While Koepka’s season is over, his year still has two big events circled, with the first being next month’s U.S. Open. After coming within a couple shots of a rare three-peat last year at Pebble Beach, Koepka will surely be one of the pre-tournament favorites on a brutish layout. But can a few weeks of rest and practice put to bed physical issues that have hampered him for a year? Or is another surgical procedure required to get him back to 100 percent, or close to it? Time will tell. It could certainly complicate matters if Johnson – the same guy he called out at Harding Park and whose friendship has seemingly evaporated – arrives at Winged Foot with an extra $15 million in his back pocket.



Tiger, Rory table playoff fireworks in Round 3

Tiger Woods and Rory McIlroy struggled to a combined 5 over Saturday at TPC Boston, and they'll play together again Sunday.

The biggest moment from Tiger Woods and Rory McIlroy didn’t come from their 36 holes together over the weekend. Instead, it was a candid picture of the two legends dining on post-round burgers and Diet Cokes, reminiscing on missed opportunities following the third round. It’s the sort of scene that could only play out in public in a fan-less environment, with the pandemic offering players a bit more flexibility with their on-site activities.

But both men admitted this week that it has also been difficult to find that extra element without any crowd response or roars to elicit. They’re hardly alone, as players like Paul Casey have lamented for weeks that a fan-free setting makes it more difficult to remain energized. McIlroy appears mired in a mediocre rut, with his scores good enough to make the cut but far from challenging any leaderboards. Woods got it going on the front nine Sunday, but with no crowds to fuel an early Sunday charge he fell flat over the back nine.

Six months ago, Woods and McIlroy playing together for two straight days would’ve been a must-see event. But these days the only folks watching are doing so from home – on weekend morning – and the combatants are having a tough time offering the usually electric show via satellite.

Phil heavy betting favorite in Champs debut

Phil Mickelson is listed as a 2/1 betting favorite to win his PGA Tour Champions debut, which gets underway Monday in the Ozarks.

Phil Mickelson’s notable chapter of playoff history came to a close last week, as Lefty failed to advance to the BMW for the first time in the FedExCup era. But that doesn’t mean that he’ll sit idly by while the top names battle it out at Olympia Fields.

Mickelson instead will head to PGA Tour Champions, where he’ll make his debut on the over-50 circuit this week in the Ozarks in a Monday-Wednesday event. Mickelson turned 50 in June and had seemingly thumbed his nose in recent months at the prospect of playing against the likes of Bernhard Langer and Scott McCarron instead of Woods and McIlroy. But this week gives him the perfect opportunity to test the waters, given that he’s not skipping a PGA Tour event to do so and that he still wants to remain fresh with the U.S. Open looming.

Mickelson is a lifetime PGA Tour member and clearly has no plans to slow down anytime soon. But if it were to pique his interest, he has both the game and the personality to completely take over the Champions circuit and give it a jolt of (coffee-fueled) energy in the process. This week could give a little insight into what it might be like for Mickelson to feel like a young gun once again.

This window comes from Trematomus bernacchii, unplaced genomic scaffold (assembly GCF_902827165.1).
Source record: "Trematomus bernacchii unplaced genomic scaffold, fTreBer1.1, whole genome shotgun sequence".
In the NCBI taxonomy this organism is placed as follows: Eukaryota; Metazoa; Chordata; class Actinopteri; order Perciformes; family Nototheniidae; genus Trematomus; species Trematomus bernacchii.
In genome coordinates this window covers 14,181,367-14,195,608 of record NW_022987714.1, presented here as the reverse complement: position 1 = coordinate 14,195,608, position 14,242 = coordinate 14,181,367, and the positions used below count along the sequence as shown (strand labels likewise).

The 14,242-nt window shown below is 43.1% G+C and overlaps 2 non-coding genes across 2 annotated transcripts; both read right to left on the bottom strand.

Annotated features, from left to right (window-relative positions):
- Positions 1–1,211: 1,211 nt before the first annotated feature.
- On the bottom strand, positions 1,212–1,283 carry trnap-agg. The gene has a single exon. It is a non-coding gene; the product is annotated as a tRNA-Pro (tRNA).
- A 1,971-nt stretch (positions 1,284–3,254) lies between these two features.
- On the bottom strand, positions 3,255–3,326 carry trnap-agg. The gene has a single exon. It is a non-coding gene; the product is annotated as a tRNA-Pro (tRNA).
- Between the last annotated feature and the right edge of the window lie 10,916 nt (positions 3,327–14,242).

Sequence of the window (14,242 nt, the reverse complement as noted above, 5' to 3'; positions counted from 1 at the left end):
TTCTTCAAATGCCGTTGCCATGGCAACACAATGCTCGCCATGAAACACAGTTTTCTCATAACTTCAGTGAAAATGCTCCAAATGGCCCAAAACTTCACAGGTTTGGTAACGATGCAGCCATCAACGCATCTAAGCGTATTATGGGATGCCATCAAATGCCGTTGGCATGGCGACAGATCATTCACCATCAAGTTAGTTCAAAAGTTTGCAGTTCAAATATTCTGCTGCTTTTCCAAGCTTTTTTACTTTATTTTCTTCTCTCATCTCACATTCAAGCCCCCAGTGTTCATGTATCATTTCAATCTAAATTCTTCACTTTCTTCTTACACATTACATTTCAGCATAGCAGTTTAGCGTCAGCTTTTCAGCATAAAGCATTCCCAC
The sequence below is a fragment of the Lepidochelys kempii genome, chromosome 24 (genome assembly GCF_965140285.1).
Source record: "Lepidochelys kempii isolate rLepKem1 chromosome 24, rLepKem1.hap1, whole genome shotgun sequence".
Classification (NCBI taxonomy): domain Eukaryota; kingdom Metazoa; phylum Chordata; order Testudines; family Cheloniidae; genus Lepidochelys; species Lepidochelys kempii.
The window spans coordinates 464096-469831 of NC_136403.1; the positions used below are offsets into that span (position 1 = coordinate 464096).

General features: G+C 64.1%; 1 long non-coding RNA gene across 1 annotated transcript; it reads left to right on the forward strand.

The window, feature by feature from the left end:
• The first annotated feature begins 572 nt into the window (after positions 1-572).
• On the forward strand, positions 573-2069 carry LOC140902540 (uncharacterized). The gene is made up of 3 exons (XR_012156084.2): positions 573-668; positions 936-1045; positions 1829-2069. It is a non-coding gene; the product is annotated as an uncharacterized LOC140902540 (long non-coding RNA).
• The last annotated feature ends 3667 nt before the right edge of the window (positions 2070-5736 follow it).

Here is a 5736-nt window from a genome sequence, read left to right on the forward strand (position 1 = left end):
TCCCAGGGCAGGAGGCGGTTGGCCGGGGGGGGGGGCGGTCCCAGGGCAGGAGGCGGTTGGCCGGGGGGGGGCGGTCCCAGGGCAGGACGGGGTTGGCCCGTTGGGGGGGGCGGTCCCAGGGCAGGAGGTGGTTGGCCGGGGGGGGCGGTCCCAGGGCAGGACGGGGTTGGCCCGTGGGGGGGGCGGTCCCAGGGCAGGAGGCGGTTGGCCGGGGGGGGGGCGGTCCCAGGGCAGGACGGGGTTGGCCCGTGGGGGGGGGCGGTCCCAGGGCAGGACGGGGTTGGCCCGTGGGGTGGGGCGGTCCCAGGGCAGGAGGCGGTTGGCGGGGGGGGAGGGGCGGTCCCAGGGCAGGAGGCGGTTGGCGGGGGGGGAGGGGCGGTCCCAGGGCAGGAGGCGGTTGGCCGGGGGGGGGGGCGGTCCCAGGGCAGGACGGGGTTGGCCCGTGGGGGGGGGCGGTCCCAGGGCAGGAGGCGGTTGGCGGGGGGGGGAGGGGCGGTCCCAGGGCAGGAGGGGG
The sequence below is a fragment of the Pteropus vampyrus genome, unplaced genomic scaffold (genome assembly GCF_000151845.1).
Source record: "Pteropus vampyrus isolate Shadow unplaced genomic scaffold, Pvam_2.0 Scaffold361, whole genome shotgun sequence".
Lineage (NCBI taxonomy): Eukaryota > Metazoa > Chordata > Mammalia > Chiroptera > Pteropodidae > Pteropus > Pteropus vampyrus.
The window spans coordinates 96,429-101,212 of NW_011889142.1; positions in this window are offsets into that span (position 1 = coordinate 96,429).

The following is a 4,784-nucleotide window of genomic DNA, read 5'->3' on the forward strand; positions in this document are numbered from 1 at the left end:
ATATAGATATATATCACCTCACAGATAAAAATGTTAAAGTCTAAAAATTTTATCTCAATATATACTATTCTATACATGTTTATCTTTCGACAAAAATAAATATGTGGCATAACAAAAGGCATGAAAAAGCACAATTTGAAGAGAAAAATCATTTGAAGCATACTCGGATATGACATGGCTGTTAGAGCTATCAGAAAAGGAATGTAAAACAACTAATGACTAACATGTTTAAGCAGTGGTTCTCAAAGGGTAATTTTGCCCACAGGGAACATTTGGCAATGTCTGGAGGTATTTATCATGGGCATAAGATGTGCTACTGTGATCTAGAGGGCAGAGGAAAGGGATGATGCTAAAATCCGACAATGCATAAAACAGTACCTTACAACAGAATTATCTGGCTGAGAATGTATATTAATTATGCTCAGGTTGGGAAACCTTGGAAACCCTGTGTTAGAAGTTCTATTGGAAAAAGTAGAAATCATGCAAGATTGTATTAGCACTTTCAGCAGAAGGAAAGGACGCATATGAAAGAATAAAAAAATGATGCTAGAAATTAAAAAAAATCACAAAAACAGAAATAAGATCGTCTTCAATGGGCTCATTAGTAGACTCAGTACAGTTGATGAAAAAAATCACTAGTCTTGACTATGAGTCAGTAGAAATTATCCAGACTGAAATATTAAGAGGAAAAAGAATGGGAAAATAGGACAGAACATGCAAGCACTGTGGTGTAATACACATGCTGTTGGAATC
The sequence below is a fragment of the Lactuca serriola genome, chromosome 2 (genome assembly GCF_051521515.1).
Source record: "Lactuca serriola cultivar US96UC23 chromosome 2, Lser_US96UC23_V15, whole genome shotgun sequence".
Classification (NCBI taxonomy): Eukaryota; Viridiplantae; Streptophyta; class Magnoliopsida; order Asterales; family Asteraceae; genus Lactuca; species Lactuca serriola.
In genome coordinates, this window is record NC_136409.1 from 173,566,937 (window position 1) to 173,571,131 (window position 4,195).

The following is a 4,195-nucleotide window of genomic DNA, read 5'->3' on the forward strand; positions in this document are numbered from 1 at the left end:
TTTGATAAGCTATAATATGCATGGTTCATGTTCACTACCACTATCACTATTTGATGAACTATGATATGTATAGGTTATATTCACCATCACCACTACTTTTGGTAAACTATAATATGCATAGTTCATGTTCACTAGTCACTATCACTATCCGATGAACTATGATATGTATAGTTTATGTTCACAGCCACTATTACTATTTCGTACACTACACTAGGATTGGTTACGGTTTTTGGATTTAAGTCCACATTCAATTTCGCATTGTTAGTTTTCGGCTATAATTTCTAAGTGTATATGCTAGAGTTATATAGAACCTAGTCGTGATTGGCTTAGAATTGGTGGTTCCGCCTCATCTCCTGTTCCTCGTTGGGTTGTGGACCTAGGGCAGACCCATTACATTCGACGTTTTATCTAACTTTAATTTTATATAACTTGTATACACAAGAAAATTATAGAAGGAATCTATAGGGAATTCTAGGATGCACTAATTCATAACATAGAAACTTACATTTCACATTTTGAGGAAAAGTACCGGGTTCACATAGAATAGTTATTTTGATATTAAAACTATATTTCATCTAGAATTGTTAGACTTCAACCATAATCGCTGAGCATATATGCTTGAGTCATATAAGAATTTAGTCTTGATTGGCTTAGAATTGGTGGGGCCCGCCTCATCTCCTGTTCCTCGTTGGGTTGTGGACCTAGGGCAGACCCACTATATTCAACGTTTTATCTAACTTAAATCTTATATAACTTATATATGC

Scheffler (59) didn't think about low round until No. 13

Scheffler (59) didn't think about low round until No. 13

Poor Scottie Scheffler. Shoot 59 and get overshadowed almost immediately.

Scheffler still has the course record at TPC Boston, but he became a footnote almost instantly as Johnson challenged for his own sub-60 mark and eventually ran away with the tournament. Scheffler ended up T-4.

But the soft-spoken Texan is sure to be back on another leaderboard soon, and his result last week creates some Rookie of the Year drama heading into the season’s final two events. Scheffler jumped 10 spots to No. 14 in points, while Puerto Rico Open champ Viktor Hovland moved up to No. 24. Typically the award goes to the rookie who places the highest at the Tour Championship, but if both qualify for East Lake it’ll be interesting to see if a strong postseason (without a win) could be enough to push Scheffler past the more decorated Hovland. This much is certain: more 59s will help his cause.



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Thanks for Stopping By: Jordan Spieth. Like Koepka, Spieth's disappointing season is over following a missed cut in Boston that dropped him to 107th in points. But he's not alone in tapping out after the first playoff event: Rickie Fowler, Justin Rose, Tommy Fleetwood, Zach Johnson, Brandt Snedeker and Shane Lowry are among the notables who failed to make the 70-man BMW.

Still No Mail: Daniel Berger. Berger is up to 13th in the world after his third-place finish at TPC Boston, his fourth top-3 finish in six starts since the break, including a win at Colonial. But despite those accolades he'll be notably absent from this year's Masters field, as he was not yet qualified when the field was finalized in March.

Power of Social Media: Joel Dahmen. Kudos to one of the more down-to-earth Tour pros for making the best of a bad situation, as Dahmen missed The Northern Trust cut by a shot and put out a call on Twitter that he was in search of an area money game over the weekend. He found a match at nearby Thorny Lea, where he and fellow pro Nick Taylor teamed up to play (and lose) a $300 Nassau with a pair of followers.

Working His Way Back Up: Harris English. English was inside the top 40 in the world rankings in 2013, when he won twice on Tour, but he found himself back at Korn Ferry Finals a year ago. The veteran got his card back and put together a remarkably consistent 2020 season with 11 top-20 finishes. He then added a runner-up at TPC Boston and is now assured of a spot at East Lake, meaning he'll be back in the majors and WGCs in 2021.

Luck secures 1st KFT title with clutch par save

Curtis Luck earned his first professional victory Sunday on the Korn Ferry Tour after getting up-and-down for par on the 72nd hole.

Breakthrough Win: Curtis Luck. The former U.S. Amateur champ hung on for the victory on a tough course, taking the Korn Ferry Tour's Nationwide Children's Hospital Championship by a shot. It's his first as a pro and puts the Aussie in good shape to both earn a PGA Tour card for 2021 and snag a spot at Winged Foot next month via the KFT points list.

Better Late Than Never: Louis Oosthuizen. The South African was in great shape to make a big playoff move before a disastrous final round left him outside the top-70 number with one hole to go. After enduring an ill-timed weather delay, Oosthuizen returned to the course and birdied the 72nd hole in near darkness - snagging the final BMW spot in the process and sending Doc Redman packing.

Blown Fantasy Pick of the Week: Collin Morikawa. On the same day Johnson and Scheffler were tearing it up, Morikawa finished his week over par at TPC Boston. It was his first start since winning the PGA but still means that the 23-year-old has more wins (3) than career missed cuts (2).